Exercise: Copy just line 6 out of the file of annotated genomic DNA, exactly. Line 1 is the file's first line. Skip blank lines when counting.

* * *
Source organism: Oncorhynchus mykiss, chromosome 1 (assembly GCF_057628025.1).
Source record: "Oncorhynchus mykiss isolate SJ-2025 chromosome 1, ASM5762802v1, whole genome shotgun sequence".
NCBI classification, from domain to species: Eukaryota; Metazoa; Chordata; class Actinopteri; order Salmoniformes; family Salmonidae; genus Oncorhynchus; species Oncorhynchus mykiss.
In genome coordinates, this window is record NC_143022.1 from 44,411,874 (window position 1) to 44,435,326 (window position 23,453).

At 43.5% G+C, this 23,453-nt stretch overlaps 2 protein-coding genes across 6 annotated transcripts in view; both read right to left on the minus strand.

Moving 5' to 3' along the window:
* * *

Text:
Moving 5' to 3' along the window: